Monday, February 4, 2013



File:Cyprus topo.pngI prefer to display some humor in my writing—but that can be hard when commenting on this country’s economic woes. True, I might be writing about such issues with hilarity, but if my dry humor is so subtle it cannot be detected, where does that leave us all? As a consequence, I have decided to switch my political and economic comments to a new site which will be updated weekly (or thereabouts). This site will continue being updated daily (more or less) as normal.

Now we come to the shooting. Have you ever been shot at? The first time I ever had a gun pointed at me was in Nice in the South of France. I had left something behind on the aircraft we had flown in on, and when I went back to get it, I just ran up the aircraft stairs without thinking. Security was much looser in those days. All I expected to encounter was an air hostess tidying up after her flight.

Instead I encountered several gendarmes supervising the unloading of a high value cargo—gold to be precise—and one of them stuck his semi-automatic pistol in my face. I was eleven or twelve at the time, and absolutely terrified. When a gun is pointed at you with intent, the impact to one’s psyche is not trivial. The gendarme relaxed as soon as he saw I was a kid, and dropped his pistol to his side, but I have never forgotten the experience. It was to be followed by a number of others. One involved sniper fire in Northern Ireland which resulted in a policeman being killed close by me. He dropped like a sack of potatoes when the 7.62mm round hit him. It was a singularly un-dramatic death, but the following day a BBC film of the situation had me shaking like a leaf.

You think you are more or less in control of your own body, but in extremis you are not. Fear just grabs you and refuses to let go. Bravery is about overcoming such physical manifestations—being able to move and act—but fear still doesn’t go away. Fortunately, sometimes the pace of events can be so intense that you get distracted. That happened in Cyprus shortly before the Turkish invasion. I had taken to cross-country walking for some insane reason—civil war was about to break out—and during one of my walks I ran across a bunch of armed Greeks hauling weapons, wrapped in polythene, out of a well. I knew they were weapons because their silhouettes were outlined through the semi-transparent plastic.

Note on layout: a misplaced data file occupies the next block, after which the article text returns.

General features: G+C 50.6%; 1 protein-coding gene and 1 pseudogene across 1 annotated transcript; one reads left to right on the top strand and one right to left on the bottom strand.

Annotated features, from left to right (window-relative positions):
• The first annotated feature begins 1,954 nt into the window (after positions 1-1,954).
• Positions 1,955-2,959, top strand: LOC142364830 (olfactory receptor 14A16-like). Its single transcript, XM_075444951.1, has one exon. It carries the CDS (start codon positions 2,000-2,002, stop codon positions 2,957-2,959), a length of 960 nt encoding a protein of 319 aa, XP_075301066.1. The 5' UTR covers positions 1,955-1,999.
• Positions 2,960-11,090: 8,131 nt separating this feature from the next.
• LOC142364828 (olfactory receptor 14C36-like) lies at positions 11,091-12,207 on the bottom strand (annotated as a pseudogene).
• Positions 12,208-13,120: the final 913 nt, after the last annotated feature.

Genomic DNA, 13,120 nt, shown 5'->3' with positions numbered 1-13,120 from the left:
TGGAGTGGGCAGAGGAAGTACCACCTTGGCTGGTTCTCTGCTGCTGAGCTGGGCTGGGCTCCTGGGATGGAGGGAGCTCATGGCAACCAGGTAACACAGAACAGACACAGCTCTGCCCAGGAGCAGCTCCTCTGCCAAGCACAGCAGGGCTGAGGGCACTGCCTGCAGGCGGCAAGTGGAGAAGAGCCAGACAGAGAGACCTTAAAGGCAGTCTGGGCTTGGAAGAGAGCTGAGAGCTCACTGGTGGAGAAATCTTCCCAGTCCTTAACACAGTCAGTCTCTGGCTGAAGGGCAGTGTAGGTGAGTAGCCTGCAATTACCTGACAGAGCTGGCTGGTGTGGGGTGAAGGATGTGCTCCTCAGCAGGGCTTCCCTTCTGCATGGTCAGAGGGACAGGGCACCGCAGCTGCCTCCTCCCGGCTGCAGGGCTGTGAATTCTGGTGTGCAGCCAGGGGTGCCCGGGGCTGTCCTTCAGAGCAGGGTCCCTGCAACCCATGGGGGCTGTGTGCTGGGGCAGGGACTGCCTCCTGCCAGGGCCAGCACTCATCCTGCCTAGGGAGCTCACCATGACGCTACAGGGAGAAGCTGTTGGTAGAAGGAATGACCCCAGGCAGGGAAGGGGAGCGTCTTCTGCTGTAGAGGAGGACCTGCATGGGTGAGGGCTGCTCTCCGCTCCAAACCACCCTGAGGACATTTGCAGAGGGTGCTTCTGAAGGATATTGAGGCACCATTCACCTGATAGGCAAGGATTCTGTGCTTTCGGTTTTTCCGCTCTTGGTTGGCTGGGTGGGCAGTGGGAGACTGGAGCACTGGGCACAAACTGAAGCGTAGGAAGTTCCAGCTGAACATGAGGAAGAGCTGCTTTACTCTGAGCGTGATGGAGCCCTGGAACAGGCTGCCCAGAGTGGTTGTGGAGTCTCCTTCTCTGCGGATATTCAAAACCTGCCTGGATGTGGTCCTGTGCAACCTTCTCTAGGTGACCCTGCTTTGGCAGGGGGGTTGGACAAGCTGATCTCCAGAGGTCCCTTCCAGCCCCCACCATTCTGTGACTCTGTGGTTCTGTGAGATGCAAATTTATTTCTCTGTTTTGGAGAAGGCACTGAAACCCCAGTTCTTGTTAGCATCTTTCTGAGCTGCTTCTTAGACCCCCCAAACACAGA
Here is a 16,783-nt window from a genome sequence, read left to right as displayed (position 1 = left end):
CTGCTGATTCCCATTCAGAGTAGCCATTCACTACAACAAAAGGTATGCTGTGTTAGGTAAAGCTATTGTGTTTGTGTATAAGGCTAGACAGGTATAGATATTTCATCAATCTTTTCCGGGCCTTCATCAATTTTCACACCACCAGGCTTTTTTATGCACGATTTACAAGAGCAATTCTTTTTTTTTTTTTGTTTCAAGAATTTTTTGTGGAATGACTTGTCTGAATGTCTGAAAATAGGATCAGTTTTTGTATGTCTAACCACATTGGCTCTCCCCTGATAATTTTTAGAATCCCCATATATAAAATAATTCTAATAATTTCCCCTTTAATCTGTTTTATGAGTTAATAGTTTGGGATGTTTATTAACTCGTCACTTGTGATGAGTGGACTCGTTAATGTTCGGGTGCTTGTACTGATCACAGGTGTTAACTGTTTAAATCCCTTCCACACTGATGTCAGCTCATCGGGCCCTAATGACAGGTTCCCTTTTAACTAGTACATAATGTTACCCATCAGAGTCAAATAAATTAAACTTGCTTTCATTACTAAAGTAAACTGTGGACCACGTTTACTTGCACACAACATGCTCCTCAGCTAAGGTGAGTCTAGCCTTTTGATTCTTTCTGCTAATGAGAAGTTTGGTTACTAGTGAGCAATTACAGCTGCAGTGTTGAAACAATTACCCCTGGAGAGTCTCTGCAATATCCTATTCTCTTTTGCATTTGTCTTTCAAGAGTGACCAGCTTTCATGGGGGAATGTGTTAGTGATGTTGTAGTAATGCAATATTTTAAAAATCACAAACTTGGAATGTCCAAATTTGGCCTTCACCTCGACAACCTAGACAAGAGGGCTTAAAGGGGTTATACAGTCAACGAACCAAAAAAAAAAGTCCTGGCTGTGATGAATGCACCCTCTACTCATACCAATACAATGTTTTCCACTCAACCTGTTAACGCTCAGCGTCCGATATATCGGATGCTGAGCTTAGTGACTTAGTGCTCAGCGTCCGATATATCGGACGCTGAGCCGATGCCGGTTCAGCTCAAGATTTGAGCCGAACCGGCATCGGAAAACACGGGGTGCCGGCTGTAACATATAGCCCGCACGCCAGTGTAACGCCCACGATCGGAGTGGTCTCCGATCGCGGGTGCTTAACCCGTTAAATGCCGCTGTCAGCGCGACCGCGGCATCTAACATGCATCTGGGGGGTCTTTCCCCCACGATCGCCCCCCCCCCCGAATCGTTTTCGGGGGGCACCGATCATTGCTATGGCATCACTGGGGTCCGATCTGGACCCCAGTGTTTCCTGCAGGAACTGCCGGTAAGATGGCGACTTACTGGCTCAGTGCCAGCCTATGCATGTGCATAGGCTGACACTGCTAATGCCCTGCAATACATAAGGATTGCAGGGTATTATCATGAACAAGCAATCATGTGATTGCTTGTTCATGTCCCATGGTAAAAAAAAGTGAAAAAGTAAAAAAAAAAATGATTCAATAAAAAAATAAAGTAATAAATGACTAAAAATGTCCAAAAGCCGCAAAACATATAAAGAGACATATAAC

My arrival caused consternation. What were the perpetrators to do? Killing me was an obvious option. That solution didn’t appeal to me at all—but I could not think of any dramatic action short of running, and I knew if I did that, I would be shot. Instead I waived cheerily, shouted greetings, and walked on as if I had not seen a thing. I didn’t turn, and while I remained in sight, kept feeling that a round might shortly penetrate my back. It was a very unsettling feeling—and I never did cross-country walking in Cyprus again.

Enough of past war stories. Currently I live in what is generally considered to be a high crime area because their have been four fatal shootings within the last year or so—all of which have taken place along the route I walk every evening. A couple of days ago, a man was shot in the chest outside my local Safeway—frequently the destiny of my walk. What to do?

My general feeling is to continue walking as usual because these events seem to be gang related, and I have encountered nothing but courtesy. But, it makes you think.


Orso Clip Art




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